Mr. Itamar Holzman, M.Sc. Candidate
Department of Materials Science and Engineering
Solid State Institution
Quantum technologies has recently garnered much attention nationally and worldwide alike. Superconductors are materials that have no electric resistance thanks to quantum behavior that they exhibit, even at the macroscopic scale. Superconductors are thus significant for realizing quantum technologies, and have already proved useful for quantum communication and quantum metrology , while there is an ongoing effort to facilitate superconducting-based quantum computing devices. Although the absence of electric resistance of superconductors is attractive for various applications, it also hinders the ability to apply voltage on a superconductor and hence to facilitate them for three-terminal device, which are the traditional architecture of computing devices. Thus, there is a great need in developing methods to gate the superconducting state of superconductors, especially at the nanometer scale. A common way to tune superconductivity is by weakening superconductivity in specific areas (weak-links), e.g. in nanostructures. To measure the quantum state of the electrons in such a weak link, it is possible to let them interfere with an additional weak link that is connected in parallel. Such superconducting quantum interference devices (SQUIDs) are already in wide use, e.g. as MRI devices. Nevertheless, although the quantum state of electrons in such devices can be tuned macroscopically, e.g. with external magnetic field, limitations in accessing the weak link directly challenge the local tunability of the quantum state, encumbering the realization of advanced quantum technologies.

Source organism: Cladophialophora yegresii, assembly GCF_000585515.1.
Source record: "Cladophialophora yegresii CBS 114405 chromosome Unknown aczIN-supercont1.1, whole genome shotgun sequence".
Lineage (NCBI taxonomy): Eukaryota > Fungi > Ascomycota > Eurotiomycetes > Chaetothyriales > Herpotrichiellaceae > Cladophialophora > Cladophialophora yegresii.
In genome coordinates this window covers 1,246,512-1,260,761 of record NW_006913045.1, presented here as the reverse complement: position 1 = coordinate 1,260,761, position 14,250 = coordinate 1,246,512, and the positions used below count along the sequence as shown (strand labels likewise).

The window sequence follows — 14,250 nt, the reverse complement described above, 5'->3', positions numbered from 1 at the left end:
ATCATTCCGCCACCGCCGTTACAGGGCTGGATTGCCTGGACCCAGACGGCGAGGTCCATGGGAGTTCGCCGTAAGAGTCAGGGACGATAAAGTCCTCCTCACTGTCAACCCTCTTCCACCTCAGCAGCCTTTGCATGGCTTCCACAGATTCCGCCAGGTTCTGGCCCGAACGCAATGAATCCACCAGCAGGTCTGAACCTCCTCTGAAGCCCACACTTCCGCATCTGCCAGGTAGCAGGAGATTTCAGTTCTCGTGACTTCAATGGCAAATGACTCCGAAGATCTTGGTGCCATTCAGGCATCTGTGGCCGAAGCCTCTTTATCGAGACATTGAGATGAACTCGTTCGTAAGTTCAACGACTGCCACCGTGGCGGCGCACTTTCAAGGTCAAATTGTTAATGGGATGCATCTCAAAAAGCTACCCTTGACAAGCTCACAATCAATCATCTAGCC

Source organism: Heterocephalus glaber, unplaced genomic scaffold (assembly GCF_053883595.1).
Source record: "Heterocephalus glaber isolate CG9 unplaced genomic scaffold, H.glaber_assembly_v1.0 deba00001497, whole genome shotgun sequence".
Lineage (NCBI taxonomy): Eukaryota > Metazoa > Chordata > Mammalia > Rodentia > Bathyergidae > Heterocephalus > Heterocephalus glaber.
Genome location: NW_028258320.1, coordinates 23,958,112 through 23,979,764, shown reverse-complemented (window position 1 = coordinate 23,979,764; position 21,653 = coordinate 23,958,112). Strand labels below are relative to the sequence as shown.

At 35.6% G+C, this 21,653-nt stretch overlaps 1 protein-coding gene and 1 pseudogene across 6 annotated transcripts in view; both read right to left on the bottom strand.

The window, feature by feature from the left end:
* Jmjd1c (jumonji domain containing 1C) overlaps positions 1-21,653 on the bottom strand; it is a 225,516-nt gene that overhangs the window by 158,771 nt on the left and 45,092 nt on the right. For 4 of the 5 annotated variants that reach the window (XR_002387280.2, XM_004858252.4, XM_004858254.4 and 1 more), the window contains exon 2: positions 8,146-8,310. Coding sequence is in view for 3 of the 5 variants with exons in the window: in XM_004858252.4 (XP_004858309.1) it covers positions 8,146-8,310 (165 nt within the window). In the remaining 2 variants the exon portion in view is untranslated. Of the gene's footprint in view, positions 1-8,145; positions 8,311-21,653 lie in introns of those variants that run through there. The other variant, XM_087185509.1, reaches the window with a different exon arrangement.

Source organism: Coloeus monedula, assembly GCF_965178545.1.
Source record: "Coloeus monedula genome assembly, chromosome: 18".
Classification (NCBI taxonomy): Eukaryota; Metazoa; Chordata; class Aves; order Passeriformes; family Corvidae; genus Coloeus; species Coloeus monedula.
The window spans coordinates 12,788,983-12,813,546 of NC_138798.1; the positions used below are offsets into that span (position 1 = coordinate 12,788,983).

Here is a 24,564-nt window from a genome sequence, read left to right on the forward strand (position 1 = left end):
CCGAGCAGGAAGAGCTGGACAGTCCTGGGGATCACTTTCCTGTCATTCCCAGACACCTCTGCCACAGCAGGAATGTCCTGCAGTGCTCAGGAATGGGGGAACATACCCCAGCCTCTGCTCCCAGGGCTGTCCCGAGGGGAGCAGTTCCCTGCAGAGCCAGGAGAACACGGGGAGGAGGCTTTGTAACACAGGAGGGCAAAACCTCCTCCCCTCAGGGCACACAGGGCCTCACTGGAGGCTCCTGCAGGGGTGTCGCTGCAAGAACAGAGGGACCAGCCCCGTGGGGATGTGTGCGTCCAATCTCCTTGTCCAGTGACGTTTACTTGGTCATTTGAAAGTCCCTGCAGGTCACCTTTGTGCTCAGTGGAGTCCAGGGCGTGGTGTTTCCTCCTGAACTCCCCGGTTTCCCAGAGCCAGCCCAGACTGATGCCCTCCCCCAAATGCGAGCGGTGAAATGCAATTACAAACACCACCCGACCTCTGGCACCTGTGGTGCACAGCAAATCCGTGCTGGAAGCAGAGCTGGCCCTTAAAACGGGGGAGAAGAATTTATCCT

By processing thin (~30 nm) Nb films, we developed planar SQUIDs made in a single-lithography step. The unique geometry allowed us to approach the weak link directly and tune the superconducting quantum state locally (~45 nm) . Next, we wanted to expand our accessibility to the weak link so that the approach would be from 3D and not only in the plane. Such expansion requires films thinner than those available for superconducting Nb films. Therefore, we optimized the growth conditions of ultra-thin (sub-10 unit cells) superconducting NbN films. Such structures allowed us to obtain an ultra-thin SQUID, in which the weak links are accessible for 3D tunability.
 Holzman, I. & Ivry, Y. (2018). Quantum materials for nanoscale quantum sensors: opportunities and challenges in superconducting nanowire single photon detectors. arXiv preprint:1807.09060.
 Winik, R., Holzman, I., Dalla Torre, E. G., Buks, E., & Ivry, Y. (2018). Local tuning of the order parameter in superconducting weak links: A zero-inductance nanodevice. Applied Physics Letters, 112(12), 122601.
Asst. Prof. Yachin Ivry